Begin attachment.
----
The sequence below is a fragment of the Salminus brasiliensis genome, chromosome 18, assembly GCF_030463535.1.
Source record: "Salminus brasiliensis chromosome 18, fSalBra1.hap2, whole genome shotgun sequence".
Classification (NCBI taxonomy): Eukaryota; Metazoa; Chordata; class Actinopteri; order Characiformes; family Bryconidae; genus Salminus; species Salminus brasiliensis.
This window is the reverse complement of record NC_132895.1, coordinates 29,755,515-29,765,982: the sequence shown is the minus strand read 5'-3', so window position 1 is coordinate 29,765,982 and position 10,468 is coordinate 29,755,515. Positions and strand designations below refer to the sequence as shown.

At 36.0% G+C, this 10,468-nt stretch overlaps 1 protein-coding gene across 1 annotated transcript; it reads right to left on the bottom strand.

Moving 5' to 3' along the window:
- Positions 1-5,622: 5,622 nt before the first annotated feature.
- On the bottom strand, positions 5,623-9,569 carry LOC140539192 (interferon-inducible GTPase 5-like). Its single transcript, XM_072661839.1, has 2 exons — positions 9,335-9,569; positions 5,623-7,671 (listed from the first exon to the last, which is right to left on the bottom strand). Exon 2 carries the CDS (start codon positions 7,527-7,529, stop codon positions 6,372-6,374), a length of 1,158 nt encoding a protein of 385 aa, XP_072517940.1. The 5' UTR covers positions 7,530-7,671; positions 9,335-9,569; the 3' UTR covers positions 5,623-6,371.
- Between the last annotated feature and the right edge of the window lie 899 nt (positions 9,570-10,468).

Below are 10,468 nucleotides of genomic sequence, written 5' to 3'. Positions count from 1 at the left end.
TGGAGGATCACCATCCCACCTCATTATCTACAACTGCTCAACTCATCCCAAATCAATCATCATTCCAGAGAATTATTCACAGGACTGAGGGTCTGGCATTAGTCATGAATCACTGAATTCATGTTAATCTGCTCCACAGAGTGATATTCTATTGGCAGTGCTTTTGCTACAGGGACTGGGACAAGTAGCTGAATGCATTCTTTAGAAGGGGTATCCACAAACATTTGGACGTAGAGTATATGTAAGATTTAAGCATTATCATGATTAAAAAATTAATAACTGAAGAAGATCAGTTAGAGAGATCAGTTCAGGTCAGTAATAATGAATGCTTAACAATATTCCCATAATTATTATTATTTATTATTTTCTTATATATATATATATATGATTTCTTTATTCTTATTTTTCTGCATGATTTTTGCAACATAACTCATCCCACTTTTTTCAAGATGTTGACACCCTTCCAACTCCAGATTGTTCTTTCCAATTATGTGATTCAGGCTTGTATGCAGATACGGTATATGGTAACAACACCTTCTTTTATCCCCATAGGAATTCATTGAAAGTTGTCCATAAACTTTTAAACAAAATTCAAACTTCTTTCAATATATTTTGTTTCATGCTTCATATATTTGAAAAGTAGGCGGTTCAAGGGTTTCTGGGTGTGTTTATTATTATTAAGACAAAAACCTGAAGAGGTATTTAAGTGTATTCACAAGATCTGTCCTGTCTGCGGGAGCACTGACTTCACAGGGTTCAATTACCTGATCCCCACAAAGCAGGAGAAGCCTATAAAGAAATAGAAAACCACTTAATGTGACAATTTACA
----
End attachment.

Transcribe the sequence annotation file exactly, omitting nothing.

The sequence below is a fragment of the Salminus brasiliensis genome, chromosome 18, assembly GCF_030463535.1.
Source record: "Salminus brasiliensis chromosome 18, fSalBra1.hap2, whole genome shotgun sequence".
Classification (NCBI taxonomy): Eukaryota; Metazoa; Chordata; class Actinopteri; order Characiformes; family Bryconidae; genus Salminus; species Salminus brasiliensis.
This window is the reverse complement of record NC_132895.1, coordinates 29,755,515-29,765,982: the sequence shown is the minus strand read 5'-3', so window position 1 is coordinate 29,765,982 and position 10,468 is coordinate 29,755,515. Positions and strand designations below refer to the sequence as shown.

At 36.0% G+C, this 10,468-nt stretch overlaps 1 protein-coding gene across 1 annotated transcript; it reads right to left on the bottom strand.

Moving 5' to 3' along the window:
- Positions 1-5,622: 5,622 nt before the first annotated feature.
- On the bottom strand, positions 5,623-9,569 carry LOC140539192 (interferon-inducible GTPase 5-like). Its single transcript, XM_072661839.1, has 2 exons — positions 9,335-9,569; positions 5,623-7,671 (listed from the first exon to the last, which is right to left on the bottom strand). Exon 2 carries the CDS (start codon positions 7,527-7,529, stop codon positions 6,372-6,374), a length of 1,158 nt encoding a protein of 385 aa, XP_072517940.1. The 5' UTR covers positions 7,530-7,671; positions 9,335-9,569; the 3' UTR covers positions 5,623-6,371.
- Between the last annotated feature and the right edge of the window lie 899 nt (positions 9,570-10,468).

Below are 10,468 nucleotides of genomic sequence, written 5' to 3'. Positions count from 1 at the left end.
TGGAGGATCACCATCCCACCTCATTATCTACAACTGCTCAACTCATCCCAAATCAATCATCATTCCAGAGAATTATTCACAGGACTGAGGGTCTGGCATTAGTCATGAATCACTGAATTCATGTTAATCTGCTCCACAGAGTGATATTCTATTGGCAGTGCTTTTGCTACAGGGACTGGGACAAGTAGCTGAATGCATTCTTTAGAAGGGGTATCCACAAACATTTGGACGTAGAGTATATGTAAGATTTAAGCATTATCATGATTAAAAAATTAATAACTGAAGAAGATCAGTTAGAGAGATCAGTTCAGGTCAGTAATAATGAATGCTTAACAATATTCCCATAATTATTATTATTTATTATTTTCTTATATATATATATATATGATTTCTTTATTCTTATTTTTCTGCATGATTTTTGCAACATAACTCATCCCACTTTTTTCAAGATGTTGACACCCTTCCAACTCCAGATTGTTCTTTCCAATTATGTGATTCAGGCTTGTATGCAGATACGGTATATGGTAACAACACCTTCTTTTATCCCCATAGGAATTCATTGAAAGTTGTCCATAAACTTTTAAACAAAATTCAAACTTCTTTCAATATATTTTGTTTCATGCTTCATATATTTGAAAAGTAGGCGGTTCAAGGGTTTCTGGGTGTGTTTATTATTATTAAGACAAAAACCTGAAGAGGTATTTAAGTGTATTCACAAGATCTGTCCTGTCTGCGGGAGCACTGACTTCACAGGGTTCAATTACCTGATCCCCACAAAGCAGGAGAAGCCTATAAAGAAATAGAAAACCACTTAATGTGACAATTTACA